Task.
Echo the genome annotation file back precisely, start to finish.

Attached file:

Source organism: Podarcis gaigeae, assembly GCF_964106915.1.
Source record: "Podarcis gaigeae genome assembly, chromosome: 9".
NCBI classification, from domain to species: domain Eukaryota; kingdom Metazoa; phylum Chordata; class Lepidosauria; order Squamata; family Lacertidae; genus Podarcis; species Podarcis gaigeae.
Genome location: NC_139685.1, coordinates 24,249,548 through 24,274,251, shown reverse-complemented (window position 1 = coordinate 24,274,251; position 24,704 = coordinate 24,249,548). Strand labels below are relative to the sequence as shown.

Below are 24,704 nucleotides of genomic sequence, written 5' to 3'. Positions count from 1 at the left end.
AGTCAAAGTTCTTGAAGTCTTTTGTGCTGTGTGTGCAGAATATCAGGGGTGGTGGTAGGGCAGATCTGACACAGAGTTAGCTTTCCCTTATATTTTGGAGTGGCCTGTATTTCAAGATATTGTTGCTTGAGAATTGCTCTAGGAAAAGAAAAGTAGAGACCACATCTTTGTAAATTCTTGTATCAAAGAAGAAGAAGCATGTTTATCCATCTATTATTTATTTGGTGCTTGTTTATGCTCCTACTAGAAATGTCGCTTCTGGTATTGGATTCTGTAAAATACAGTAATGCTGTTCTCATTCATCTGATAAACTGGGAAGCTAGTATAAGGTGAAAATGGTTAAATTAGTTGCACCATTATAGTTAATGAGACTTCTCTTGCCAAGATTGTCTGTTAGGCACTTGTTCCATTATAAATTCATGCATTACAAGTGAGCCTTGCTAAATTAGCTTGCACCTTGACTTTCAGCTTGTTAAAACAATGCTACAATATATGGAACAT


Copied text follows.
Source organism: Podarcis gaigeae, assembly GCF_964106915.1.
Source record: "Podarcis gaigeae genome assembly, chromosome: 9".
NCBI classification, from domain to species: domain Eukaryota; kingdom Metazoa; phylum Chordata; class Lepidosauria; order Squamata; family Lacertidae; genus Podarcis; species Podarcis gaigeae.
Genome location: NC_139685.1, coordinates 24,249,548 through 24,274,251, shown reverse-complemented (window position 1 = coordinate 24,274,251; position 24,704 = coordinate 24,249,548). Strand labels below are relative to the sequence as shown.

Below are 24,704 nucleotides of genomic sequence, written 5' to 3'. Positions count from 1 at the left end.
AGTCAAAGTTCTTGAAGTCTTTTGTGCTGTGTGTGCAGAATATCAGGGGTGGTGGTAGGGCAGATCTGACACAGAGTTAGCTTTCCCTTATATTTTGGAGTGGCCTGTATTTCAAGATATTGTTGCTTGAGAATTGCTCTAGGAAAAGAAAAGTAGAGACCACATCTTTGTAAATTCTTGTATCAAAGAAGAAGAAGCATGTTTATCCATCTATTATTTATTTGGTGCTTGTTTATGCTCCTACTAGAAATGTCGCTTCTGGTATTGGATTCTGTAAAATACAGTAATGCTGTTCTCATTCATCTGATAAACTGGGAAGCTAGTATAAGGTGAAAATGGTTAAATTAGTTGCACCATTATAGTTAATGAGACTTCTCTTGCCAAGATTGTCTGTTAGGCACTTGTTCCATTATAAATTCATGCATTACAAGTGAGCCTTGCTAAATTAGCTTGCACCTTGACTTTCAGCTTGTTAAAACAATGCTACAATATATGGAACAT